I’m pretty sure that Justin is responsible for most or all the tweeting at the DN account. But rather than “Justin does this” or “Justin does that” I’m going to talk about what the DN account does and with whom it engages. Also, I’ll talk about accounts rather than people. The reason isn’t super philosophical. It just sounds less dickish to my ears to put things that way. Same content, less assholery. With that, let’s forge ahead.
Small technical note: for this analysis, I used R 3.5.3 and the packages rtweet, tidyverse, tidytext, and ggrepel. The code (ugly as it is) will eventually go up on my Github: github.com/cslassiter. There’s nothing special about R 3.5.3; I just haven’t gotten around to updating to the latest version.
DN has 15.7K followers (15,724 to be precise, as of today). Not as many as Nate Silver (3.7M) but way more than me (52). DN follows 415 accounts. There are 251 accounts in center of the Venn diagram of DN followers and following.
So far, so good but not really all that interesting. At whom, exactly, does DN tweet most often?
Do to this, we grab all the info we can for DN’s most recent 3,200 tweets (as of Sept 3, 2019 at 12:24 pm PDT). That’s what the Twitter API limits searches to. This takes us back to March 1, 2016. There are 90 variables, but I’m interested in:
1. When the tweet was created
2. To whom the tweet was a reply (if anyone)
3. Anyone mentioned in the tweet (if anyone)
4. Number of retweets
5. Number of “favorites”
I’m collapsing (2) and (3) into a single value, “partners”. This captures both who is directly addressed as well as who is talked about.
First let’s look at the structure of partnerings. (Oh, BTW I scaled the values to be relative to the total number of times someone was a partner. So the values on the left are the proportion of parternings to total partnerings.)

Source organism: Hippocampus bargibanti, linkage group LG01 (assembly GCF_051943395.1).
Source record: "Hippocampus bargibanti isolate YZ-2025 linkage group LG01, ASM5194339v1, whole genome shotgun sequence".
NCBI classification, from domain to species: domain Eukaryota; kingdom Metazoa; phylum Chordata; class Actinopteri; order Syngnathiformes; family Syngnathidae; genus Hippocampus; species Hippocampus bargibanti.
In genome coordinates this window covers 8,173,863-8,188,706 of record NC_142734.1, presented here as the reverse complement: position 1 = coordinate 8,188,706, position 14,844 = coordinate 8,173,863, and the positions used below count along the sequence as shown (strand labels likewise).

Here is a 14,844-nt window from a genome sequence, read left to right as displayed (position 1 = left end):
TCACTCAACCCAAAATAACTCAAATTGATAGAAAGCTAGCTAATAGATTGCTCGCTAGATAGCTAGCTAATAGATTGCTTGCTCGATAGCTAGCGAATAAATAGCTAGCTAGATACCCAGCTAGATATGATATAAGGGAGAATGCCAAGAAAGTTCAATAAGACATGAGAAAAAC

This looks something like a Matthew Effect at work, but it's far from certain. The few who have lots of partnering may be benefiting from a "rich get richer" kinda thing.
It's clear by the long leftward tail and sharp uptick on the right that a few accounts grab most of the partnerings while many others only grab a few. One account garners 3.0085023% of partnerings while 258 accounts get .006540222%. Now let's zoom in on the top 25 partners.
A few interesting things here. First, of the top 25 partners for the DN account, most are partnered with less than 1% of the time. So while DN might partner with many accounts, none of them take up the lion’s share. So who are the lucky winners?
@sciam, followed by @michaelshermer, and then @alixabeth.
If you’re wondering what’s up with the first two, it’s that the DN account took Scientific American to task for this article by Michael Shermer...which, admittedly, is kind of a shit article.
Populating the top 25 slots are academic groups/organizations (@kottke, @academicssay), philosophy groups/organizations/popularizers (@apaphilosophy, @HiPhiNation, @philosophybites, @epicciuto), folks who do comics for Daily Nous (@chaospet, @petemandik, @rachelkatler, @TanyaKostochka), and philosophers, both better and less-well-known (at least “less-well-known” to this philosopher of mind and epistemologist in the Inland Northwest USA — but then again see rant from above). They seem to fall into a few broad categories:
Phil of sex/gender
Academic famous (>5k followers)
Other (<5k followers)
I don't know what pulls together the "Other" category. It’s a little odd that they make the top 25 despite not being as popular on academic Twitter as others.
That's all for today. More analyses on this dataset forthcoming, most immediately breaking out the top partners by year.
*We haven’t done any but I don’t make fun of your social life, DO I?